What is Psoriasis?
Psoriasis is a chronic, non-contagious, skin condition in which skin cells grow too quickly, resulting in thick, white or red patches of skin to form. Usually the skin cells grow gradually and flake off about every 4 weeks. As this occurs, new skin cells grow to replace the outer layers of skin as they shed. When an individual is afflicted with psoriasis, new skin cells move rapidly to the surface of the skin in days rather than weeks. This gives the appearance of the thick skin patches, or "plaques." Plaques range in size, and most often appear on the knees, elbows, scalp, hands, feet, and lower back. Psoriasis can sometimes spread and lead to inflammation of the joints, which is referred to as psoriatic arthritis. 10-15% of people with psoriasis have psoriatic arthritis. Psoriasis is most common in adults, but can affect children as well.
The exact cause of psoriasis is unknown, but most doctors believe it occurs when the immune system overacts, causing inflammation and flaking of the skin.
There is currently no known cure for psoriasis. However, there are many available treatment options. Dr. Your Last Name(s) will help you determine which method is best for you. Treatment aims to slow the rapid growth of skin cells and reduce inflammation.
- Topical Medication:
Treatment for mild psoriasis, or only a few patches, is usually treated with over-the-counter creams, ointments and lotions to keep the skin moisturized. Mild psoriasis of the scalp can be treated with shampoos and oils. For more severe cases, or when over-the-counter products fail, topical medications such as vitamin D compounds, cortisteroids, anthralin or retinoids may be prescribed.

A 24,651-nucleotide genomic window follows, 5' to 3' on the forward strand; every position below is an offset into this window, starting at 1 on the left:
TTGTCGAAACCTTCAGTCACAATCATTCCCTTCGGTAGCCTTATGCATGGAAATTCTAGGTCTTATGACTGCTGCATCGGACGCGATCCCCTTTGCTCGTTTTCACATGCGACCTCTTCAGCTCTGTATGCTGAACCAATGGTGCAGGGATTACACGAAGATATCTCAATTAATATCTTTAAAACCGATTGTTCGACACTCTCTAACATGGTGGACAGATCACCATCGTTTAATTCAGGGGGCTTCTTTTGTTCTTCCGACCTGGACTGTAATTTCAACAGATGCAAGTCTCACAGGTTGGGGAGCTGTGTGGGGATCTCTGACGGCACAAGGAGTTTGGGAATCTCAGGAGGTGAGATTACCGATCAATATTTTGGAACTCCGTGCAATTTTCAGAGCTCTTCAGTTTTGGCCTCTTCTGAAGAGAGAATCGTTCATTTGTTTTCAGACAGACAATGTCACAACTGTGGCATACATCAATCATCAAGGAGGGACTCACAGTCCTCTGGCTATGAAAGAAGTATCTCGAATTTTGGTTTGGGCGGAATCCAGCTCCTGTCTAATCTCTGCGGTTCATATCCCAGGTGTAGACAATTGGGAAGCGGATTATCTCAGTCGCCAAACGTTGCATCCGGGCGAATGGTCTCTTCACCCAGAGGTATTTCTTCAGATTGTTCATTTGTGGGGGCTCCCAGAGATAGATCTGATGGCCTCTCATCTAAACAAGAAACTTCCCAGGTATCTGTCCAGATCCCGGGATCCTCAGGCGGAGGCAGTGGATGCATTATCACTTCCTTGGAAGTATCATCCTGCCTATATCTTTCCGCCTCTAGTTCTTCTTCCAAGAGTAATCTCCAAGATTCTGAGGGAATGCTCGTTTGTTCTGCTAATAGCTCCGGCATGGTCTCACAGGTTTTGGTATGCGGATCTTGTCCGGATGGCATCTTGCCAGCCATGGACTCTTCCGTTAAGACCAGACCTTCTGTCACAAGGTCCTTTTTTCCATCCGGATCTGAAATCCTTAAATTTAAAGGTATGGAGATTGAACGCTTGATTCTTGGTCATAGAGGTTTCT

Another availably treatment for psoriasis affecting less than 20% of the body, is phototherapy. During phototherapy, the affected areas are briefly exposed to intense ultraviolet A or B light (UVA, UVB). UVB treatment is completed 3 times a week, and when used in combination with medicine such as calcipotriene, is quite effective. Psoralen and UVA light therapy (PUVA) combines exposure to a chamber of UVA light with medication called psoralen to treat psoriasis. It must be completed for many weeks before symptoms will improve, but the results are generally better than UVB treatment. However, UVB treatment remains safer.
- Oral Medication:
When topical medications and phototherapy do not effectively treat moderate to severe psoriasis, oral medication may be prescribed. Methotrexate, retinoids, or cyclosporine are all used to treat psoriasis. However, these drugs can have serious side effects, such as weakening the immune system, and liver or kidney damage, which is why they are generally reserved for more severe cases.
Biologics are medications similar to the proteins made by the body. They block the harmful response of the body’s immune system that causes psoriasis. Biologics are generally used for people who cannot use other treatment. They are generally as effective as other oral medications, but may have fewer side effects. However, the long-term safety of biologics is unknown. Therefore, for patients who require treatment their whole lives, Dr. Your Last Name(s) will likely recommend rotating or changing treatment periodically.
There is no way to prevent psoriasis, but you may be able to reduce flare-ups and improve symptoms by abiding by the following guidelines:
- Keep your skin moisturized.
- Avoid extreme cold or dry climates. While cold weather can make psoriasis symptoms worse, sometimes heat and humidity can improve symptoms.
- Avoid scratching or picking skin.
- Avid infection. Strep throat in particular can cause psoriasis to appear suddenly, especially in children.
- Limit alcohol intake, and do not smoke. Alcohol use can cause symptoms to flare-up, and smoking may make psoriasis more severe, or cause the symptoms to last longer.